There's a reason we're all a little into ourselves, and why we share that curated, crafted version of ourselves with the rest of the world. We all need acceptance, approval, and appreciation from the people that matter to us the most. Since technology makes it possible to expand our social circles in ways we've never been able to before, it's natural that would extend to the internet, social networks, and our online communities. Suddenly the acceptance of our Facebook friends and Instagram followers matters as much as our neighbour or coworker. There's nothing wrong with that either — it's just an indication of how technology connects us, and how robust and varied our social circles have become.
How to Turn Being Full of Yourself Into Empathy and Productivity
So now that we understand the difference between someone who's truly a narcissist and someone who just displays some narcissistic qualities, how can we turn some of those self-absorbed qualities we all have into something that benefits us? First, acknowledge that we all desire recognition and appreciation from the people around us. Whether it's at work, in our relationships, or online, we all want social affirmation. Let the people close to you have it — don't make them come looking for it.
Next, understand when you're out for it yourself. It's normal and natural, and seeking it out from the people closest to you is natural too. Don't censor yourself, but check your behaviours first. How are the same people you're seeking affirmation from reacting to you? How do they relate to you? Are they distant, or forthcoming? Do you feel like they're warm, or just putting up with you?
If you're worried you or someone you know is being a bit self-centered it's time for some altruism. Roger explained that acting for others gets us outside of our own heads. There's a reason that volunteering feels so good, as does giving to people in need. The next time you're about to go on a shoe shopping spree, pick up a pair of kicks for yourself, then buy another for the homeless man on the street, Roger suggested. You'll feel good, you'll do some good, and the focus of the story — at least for a moment — won't be you, it will be the person you helped. If you don't have a lot of money to toss around, there are other ways to lend a hand too.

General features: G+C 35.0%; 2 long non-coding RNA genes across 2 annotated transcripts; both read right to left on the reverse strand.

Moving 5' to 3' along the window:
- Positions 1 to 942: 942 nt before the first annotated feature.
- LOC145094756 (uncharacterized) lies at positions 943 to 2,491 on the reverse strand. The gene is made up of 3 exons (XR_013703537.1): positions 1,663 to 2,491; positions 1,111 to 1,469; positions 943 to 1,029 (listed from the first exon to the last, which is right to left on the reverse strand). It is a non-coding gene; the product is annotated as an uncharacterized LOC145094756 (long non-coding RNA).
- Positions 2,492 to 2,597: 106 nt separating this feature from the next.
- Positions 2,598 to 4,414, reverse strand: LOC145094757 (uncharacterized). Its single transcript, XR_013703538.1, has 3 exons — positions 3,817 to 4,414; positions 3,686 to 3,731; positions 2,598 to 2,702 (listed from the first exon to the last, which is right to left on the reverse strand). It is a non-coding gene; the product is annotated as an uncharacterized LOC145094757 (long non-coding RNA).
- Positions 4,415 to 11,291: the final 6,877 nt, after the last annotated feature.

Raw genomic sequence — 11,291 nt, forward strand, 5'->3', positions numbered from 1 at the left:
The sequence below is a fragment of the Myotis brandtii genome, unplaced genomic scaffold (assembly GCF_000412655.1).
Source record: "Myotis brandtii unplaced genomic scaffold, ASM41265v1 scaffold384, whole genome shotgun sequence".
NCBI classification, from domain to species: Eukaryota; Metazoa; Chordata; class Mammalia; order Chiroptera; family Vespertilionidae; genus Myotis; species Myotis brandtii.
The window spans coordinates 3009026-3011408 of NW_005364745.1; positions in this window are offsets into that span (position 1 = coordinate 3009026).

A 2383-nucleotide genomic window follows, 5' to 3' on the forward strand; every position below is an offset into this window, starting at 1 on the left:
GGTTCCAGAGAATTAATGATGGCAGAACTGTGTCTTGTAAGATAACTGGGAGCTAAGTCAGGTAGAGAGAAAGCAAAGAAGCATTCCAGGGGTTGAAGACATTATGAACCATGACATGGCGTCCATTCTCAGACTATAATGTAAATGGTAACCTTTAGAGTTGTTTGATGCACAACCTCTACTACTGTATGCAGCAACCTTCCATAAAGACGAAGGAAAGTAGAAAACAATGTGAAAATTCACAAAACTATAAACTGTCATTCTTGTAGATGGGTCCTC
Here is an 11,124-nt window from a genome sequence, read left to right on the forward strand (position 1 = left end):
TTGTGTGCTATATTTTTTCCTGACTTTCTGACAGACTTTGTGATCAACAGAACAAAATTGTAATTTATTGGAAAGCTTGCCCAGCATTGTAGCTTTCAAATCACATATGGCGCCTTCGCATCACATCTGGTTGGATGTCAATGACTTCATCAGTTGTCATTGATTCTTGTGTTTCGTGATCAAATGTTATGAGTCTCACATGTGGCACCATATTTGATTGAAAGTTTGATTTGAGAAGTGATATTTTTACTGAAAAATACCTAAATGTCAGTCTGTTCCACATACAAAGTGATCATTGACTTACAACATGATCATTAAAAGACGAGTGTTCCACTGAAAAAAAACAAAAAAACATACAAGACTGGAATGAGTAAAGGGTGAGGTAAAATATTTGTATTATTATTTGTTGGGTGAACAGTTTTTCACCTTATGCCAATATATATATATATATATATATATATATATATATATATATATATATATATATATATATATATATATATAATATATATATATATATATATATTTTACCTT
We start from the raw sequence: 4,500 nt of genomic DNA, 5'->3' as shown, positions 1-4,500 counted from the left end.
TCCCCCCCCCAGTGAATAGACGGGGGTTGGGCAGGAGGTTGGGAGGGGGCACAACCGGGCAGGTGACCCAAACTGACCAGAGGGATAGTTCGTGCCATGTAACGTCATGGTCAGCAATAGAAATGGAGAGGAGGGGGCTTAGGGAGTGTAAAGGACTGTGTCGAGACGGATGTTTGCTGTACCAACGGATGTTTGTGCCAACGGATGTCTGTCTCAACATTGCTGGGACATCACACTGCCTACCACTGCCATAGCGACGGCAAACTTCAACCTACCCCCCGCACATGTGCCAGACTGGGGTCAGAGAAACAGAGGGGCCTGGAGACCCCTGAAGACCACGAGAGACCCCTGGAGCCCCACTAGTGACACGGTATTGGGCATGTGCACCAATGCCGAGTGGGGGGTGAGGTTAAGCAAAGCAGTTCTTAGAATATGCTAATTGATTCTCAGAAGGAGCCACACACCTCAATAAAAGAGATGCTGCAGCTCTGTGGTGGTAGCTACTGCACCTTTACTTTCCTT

Of course, this really applies to true altruism — where you do things for others with no strings attached and no real desire for reward beyond the act of doing the thing. Donating to a charity or giving to someone in need is great, but when you do it with strings attached or to buy yourself "charity cred," it's not altruism, it's just narcissism in disguise.
Beyond making a habit of giving up your time and resources to others, Roger also suggested that you can use those self-centered qualities as tools to put yourself in other people's shoes. The first step is to make yourself a better listener. Practice active listening — or rather, don't inturrupt, don't object or disagree, and don't make the conversation about yourself. Listen to the other person's story, and recognise that this time is about them, not you. If it helps, put yourself in their shoes and imagine how you would feel. Like we mentioned, if you're just a bit self-absorbed, empathy shouldn't be a problem, but it just may not come naturally when you're listening to someone else's stories.
At the end of the day, narcissism and self-absorption both come to empathy. We've talked about why empathy is your most important skill before, and how empathy cements our relationships to other people. It's difficult to be empathetic all the time — especially when we're surrounded by people who constantly demand our time and attention. Even so, a little empathy goes a long way towards making sure you feel fulfilled and you're not just another demanding voice to everyone important in your life.
Roger S. Gil, MAMFT is a trained marriage and family therapist who has treated individuals and families struggling with relational and mental health issues. You can follow him on Twitter at @rogergil79, check out his blog and podcast at luvbuzd.tv. He graciously offered his expertise for this post, and we thank him.